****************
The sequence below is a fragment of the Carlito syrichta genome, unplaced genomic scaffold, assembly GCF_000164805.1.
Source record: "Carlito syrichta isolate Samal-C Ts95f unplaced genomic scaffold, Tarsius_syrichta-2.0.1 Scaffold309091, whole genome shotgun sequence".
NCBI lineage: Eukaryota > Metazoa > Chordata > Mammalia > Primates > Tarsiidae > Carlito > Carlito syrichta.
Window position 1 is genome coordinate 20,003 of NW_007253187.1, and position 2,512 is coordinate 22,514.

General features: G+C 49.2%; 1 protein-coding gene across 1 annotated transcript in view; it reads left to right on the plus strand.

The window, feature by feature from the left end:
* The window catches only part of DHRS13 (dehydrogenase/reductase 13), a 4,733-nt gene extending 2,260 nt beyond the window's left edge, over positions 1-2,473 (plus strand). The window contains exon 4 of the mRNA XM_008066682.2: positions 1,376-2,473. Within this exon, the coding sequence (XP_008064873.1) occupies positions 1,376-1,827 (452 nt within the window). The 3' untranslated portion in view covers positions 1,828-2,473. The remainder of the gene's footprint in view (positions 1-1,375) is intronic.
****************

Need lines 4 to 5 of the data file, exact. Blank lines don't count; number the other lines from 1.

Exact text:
Window position 1 is genome coordinate 20,003 of NW_007253187.1, and position 2,512 is coordinate 22,514.

General features: G+C 49.2%; 1 protein-coding gene across 1 annotated transcript in view; it reads left to right on the plus strand.